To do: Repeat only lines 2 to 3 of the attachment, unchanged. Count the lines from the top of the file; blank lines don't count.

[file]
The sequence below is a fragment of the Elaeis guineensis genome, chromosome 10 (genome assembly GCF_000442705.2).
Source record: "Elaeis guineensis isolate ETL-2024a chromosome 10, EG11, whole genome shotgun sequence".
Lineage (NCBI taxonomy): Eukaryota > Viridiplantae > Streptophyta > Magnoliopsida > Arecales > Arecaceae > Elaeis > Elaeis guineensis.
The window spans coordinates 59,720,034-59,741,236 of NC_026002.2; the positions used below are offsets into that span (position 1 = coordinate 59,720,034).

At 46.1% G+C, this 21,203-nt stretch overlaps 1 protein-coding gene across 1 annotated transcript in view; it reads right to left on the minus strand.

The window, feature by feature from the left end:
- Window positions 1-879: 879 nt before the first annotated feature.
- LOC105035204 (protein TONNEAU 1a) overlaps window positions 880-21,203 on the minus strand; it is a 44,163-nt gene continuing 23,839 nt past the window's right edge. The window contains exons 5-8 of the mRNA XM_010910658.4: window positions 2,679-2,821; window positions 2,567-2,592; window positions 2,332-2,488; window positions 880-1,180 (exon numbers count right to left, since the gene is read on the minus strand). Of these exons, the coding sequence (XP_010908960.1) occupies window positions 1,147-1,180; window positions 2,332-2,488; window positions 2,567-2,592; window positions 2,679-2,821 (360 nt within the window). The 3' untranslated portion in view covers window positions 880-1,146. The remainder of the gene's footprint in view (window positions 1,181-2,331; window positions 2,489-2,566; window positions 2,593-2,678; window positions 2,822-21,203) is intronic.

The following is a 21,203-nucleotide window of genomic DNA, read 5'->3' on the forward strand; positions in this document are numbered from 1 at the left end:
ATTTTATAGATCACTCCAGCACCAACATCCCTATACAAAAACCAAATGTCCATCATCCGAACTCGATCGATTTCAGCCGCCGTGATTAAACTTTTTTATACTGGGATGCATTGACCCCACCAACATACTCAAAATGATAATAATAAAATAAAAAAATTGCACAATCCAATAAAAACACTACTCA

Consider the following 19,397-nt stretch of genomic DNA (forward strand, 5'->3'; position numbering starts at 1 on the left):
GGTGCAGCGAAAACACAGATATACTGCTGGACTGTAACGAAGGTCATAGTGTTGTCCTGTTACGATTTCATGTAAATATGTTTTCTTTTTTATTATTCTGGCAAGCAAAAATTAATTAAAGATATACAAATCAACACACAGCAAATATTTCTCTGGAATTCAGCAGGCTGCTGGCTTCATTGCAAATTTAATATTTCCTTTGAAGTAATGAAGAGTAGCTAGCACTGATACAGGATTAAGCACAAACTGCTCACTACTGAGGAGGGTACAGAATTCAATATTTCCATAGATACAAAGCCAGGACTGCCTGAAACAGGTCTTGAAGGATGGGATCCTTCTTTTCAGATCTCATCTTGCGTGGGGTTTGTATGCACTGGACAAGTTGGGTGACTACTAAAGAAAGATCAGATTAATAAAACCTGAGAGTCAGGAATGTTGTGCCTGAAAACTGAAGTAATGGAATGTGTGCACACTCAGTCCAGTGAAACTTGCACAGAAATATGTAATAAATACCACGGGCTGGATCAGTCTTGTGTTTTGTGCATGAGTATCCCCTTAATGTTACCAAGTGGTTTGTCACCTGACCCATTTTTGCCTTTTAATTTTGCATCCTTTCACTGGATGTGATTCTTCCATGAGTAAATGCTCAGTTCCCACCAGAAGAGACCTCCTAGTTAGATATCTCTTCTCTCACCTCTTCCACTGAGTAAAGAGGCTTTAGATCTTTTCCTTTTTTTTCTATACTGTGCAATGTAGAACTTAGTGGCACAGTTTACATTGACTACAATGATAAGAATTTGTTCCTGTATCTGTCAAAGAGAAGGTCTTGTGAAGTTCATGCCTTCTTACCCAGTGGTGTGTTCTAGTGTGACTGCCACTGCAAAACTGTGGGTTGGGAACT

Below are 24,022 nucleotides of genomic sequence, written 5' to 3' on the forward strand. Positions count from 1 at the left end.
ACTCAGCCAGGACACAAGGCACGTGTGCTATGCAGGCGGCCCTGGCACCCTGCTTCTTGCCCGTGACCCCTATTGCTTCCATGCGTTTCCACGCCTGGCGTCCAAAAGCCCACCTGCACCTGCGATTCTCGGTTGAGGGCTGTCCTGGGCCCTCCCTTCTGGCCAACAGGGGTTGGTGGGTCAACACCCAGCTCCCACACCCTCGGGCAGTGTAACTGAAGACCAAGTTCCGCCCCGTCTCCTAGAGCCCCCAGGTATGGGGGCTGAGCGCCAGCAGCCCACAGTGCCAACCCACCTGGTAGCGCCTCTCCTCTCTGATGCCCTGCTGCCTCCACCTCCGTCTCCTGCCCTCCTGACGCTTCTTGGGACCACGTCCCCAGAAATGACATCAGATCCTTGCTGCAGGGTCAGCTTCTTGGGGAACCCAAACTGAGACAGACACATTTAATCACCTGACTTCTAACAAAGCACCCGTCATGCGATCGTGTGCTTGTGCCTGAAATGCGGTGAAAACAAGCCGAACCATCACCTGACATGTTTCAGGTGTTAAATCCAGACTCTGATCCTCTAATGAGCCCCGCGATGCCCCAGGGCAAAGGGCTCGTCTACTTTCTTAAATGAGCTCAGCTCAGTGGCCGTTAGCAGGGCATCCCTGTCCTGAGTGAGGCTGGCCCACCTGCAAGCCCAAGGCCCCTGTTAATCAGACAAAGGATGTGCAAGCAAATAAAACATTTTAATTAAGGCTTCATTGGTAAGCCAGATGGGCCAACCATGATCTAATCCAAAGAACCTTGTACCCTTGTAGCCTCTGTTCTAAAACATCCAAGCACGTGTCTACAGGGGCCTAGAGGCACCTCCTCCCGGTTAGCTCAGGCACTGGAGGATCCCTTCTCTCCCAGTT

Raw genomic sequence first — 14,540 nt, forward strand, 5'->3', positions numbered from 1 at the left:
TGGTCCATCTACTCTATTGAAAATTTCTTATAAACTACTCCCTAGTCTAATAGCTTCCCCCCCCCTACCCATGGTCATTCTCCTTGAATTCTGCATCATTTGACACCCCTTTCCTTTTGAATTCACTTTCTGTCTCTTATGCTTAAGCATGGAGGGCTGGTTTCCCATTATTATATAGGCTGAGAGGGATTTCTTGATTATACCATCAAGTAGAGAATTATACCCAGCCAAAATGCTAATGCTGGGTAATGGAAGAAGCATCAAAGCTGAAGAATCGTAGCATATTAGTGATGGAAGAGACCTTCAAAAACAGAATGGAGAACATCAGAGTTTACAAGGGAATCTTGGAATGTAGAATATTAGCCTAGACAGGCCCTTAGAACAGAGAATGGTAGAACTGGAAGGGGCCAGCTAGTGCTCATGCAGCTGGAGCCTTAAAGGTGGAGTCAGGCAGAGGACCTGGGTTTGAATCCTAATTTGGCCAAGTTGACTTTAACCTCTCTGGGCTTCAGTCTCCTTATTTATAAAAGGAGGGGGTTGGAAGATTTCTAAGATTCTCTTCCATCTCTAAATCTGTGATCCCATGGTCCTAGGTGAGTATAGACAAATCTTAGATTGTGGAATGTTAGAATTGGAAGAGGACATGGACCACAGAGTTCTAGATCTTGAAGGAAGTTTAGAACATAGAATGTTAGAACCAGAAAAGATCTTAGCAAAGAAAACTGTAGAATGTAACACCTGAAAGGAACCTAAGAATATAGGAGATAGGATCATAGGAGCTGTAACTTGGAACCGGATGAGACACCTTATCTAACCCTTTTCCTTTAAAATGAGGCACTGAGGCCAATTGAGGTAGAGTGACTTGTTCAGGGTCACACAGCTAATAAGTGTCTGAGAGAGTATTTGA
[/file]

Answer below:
Source record: "Elaeis guineensis isolate ETL-2024a chromosome 10, EG11, whole genome shotgun sequence".
Lineage (NCBI taxonomy): Eukaryota > Viridiplantae > Streptophyta > Magnoliopsida > Arecales > Arecaceae > Elaeis > Elaeis guineensis.